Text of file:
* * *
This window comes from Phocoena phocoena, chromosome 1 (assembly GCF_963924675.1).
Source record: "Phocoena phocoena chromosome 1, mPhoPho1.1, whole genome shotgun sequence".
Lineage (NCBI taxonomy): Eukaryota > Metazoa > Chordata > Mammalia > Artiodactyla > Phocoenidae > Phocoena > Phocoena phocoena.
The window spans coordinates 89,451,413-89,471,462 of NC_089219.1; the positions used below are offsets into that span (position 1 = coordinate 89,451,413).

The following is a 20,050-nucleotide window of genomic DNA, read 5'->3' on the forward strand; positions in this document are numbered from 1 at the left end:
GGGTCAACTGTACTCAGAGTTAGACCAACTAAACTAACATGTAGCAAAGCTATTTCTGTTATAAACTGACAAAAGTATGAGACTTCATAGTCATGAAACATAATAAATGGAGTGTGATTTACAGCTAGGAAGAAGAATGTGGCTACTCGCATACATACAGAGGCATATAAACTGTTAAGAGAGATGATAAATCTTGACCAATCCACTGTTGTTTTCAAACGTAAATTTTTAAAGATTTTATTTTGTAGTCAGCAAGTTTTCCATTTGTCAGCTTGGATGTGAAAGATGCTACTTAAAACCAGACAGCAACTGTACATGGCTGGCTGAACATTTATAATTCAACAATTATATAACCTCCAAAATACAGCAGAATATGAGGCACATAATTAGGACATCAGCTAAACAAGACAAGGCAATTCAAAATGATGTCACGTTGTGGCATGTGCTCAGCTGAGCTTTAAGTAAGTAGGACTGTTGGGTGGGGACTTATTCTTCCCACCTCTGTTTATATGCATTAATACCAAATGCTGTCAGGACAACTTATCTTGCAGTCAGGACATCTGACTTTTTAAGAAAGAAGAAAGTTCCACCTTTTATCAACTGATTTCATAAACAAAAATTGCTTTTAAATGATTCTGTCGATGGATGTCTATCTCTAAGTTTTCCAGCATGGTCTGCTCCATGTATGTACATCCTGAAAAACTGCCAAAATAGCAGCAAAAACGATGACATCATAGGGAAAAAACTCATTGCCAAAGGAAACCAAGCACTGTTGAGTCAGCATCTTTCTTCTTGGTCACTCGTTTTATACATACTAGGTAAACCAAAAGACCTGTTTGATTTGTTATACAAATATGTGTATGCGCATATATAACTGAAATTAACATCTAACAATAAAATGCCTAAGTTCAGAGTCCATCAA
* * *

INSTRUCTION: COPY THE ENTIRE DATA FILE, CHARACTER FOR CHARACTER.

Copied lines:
This window comes from Phocoena phocoena, chromosome 1 (assembly GCF_963924675.1).
Source record: "Phocoena phocoena chromosome 1, mPhoPho1.1, whole genome shotgun sequence".
Lineage (NCBI taxonomy): Eukaryota > Metazoa > Chordata > Mammalia > Artiodactyla > Phocoenidae > Phocoena > Phocoena phocoena.
The window spans coordinates 89,451,413-89,471,462 of NC_089219.1; the positions used below are offsets into that span (position 1 = coordinate 89,451,413).

The following is a 20,050-nucleotide window of genomic DNA, read 5'->3' on the forward strand; positions in this document are numbered from 1 at the left end:
GGGTCAACTGTACTCAGAGTTAGACCAACTAAACTAACATGTAGCAAAGCTATTTCTGTTATAAACTGACAAAAGTATGAGACTTCATAGTCATGAAACATAATAAATGGAGTGTGATTTACAGCTAGGAAGAAGAATGTGGCTACTCGCATACATACAGAGGCATATAAACTGTTAAGAGAGATGATAAATCTTGACCAATCCACTGTTGTTTTCAAACGTAAATTTTTAAAGATTTTATTTTGTAGTCAGCAAGTTTTCCATTTGTCAGCTTGGATGTGAAAGATGCTACTTAAAACCAGACAGCAACTGTACATGGCTGGCTGAACATTTATAATTCAACAATTATATAACCTCCAAAATACAGCAGAATATGAGGCACATAATTAGGACATCAGCTAAACAAGACAAGGCAATTCAAAATGATGTCACGTTGTGGCATGTGCTCAGCTGAGCTTTAAGTAAGTAGGACTGTTGGGTGGGGACTTATTCTTCCCACCTCTGTTTATATGCATTAATACCAAATGCTGTCAGGACAACTTATCTTGCAGTCAGGACATCTGACTTTTTAAGAAAGAAGAAAGTTCCACCTTTTATCAACTGATTTCATAAACAAAAATTGCTTTTAAATGATTCTGTCGATGGATGTCTATCTCTAAGTTTTCCAGCATGGTCTGCTCCATGTATGTACATCCTGAAAAACTGCCAAAATAGCAGCAAAAACGATGACATCATAGGGAAAAAACTCATTGCCAAAGGAAACCAAGCACTGTTGAGTCAGCATCTTTCTTCTTGGTCACTCGTTTTATACATACTAGGTAAACCAAAAGACCTGTTTGATTTGTTATACAAATATGTGTATGCGCATATATAACTGAAATTAACATCTAACAATAAAATGCCTAAGTTCAGAGTCCATCAA